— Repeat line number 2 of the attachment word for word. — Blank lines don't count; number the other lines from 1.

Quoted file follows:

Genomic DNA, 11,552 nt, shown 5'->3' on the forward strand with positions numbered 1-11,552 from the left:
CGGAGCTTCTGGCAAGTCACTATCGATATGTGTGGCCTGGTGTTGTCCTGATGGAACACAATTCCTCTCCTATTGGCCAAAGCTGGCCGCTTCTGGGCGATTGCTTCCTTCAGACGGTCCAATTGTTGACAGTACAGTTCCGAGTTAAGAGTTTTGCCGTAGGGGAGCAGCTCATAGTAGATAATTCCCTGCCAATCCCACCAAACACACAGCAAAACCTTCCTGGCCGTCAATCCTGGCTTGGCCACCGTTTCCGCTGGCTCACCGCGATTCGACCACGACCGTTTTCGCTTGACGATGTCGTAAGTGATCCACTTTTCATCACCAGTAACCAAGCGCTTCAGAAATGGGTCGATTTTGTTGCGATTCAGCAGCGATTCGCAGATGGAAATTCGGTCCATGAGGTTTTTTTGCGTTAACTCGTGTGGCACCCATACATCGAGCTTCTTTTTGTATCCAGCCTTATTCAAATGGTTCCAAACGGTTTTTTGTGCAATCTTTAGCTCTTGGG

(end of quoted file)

CGGAGCTTCTGGCAAGTCACTATCGATATGTGTGGCCTGGTGTTGTCCTGATGGAACACAATTCCTCTCCTATTGGCCAAAGCTGGCCGCTTCTGGGCGATTGCTTCCTTCAGACGGTCCAATTGTTGACAGTACAGTTCCGAGTTAAGAGTTTTGCCGTAGGGGAGCAGCTCATAGTAGATAATTCCCTGCCAATCCCACCAAACACACAGCAAAACCTTCCTGGCCGTCAATCCTGGCTTGGCCACCGTTTCCGCTGGCTCACCGCGATTCGACCACGACCGTTTTCGCTTGACGATGTCGTAAGTGATCCACTTTTCATCACCAGTAACCAAGCGCTTCAGAAATGGGTCGATTTTGTTGCGATTCAGCAGCGATTCGCAGATGGAAATTCGGTCCATGAGGTTTTTTTGCGTTAACTCGTGTGGCACCCATACATCGAGCTTCTTTTTGTATCCAGCCTTATTCAAATGGTTCCAAACGGTTTTTTGTGCAATCTTTAGCTCTTGGG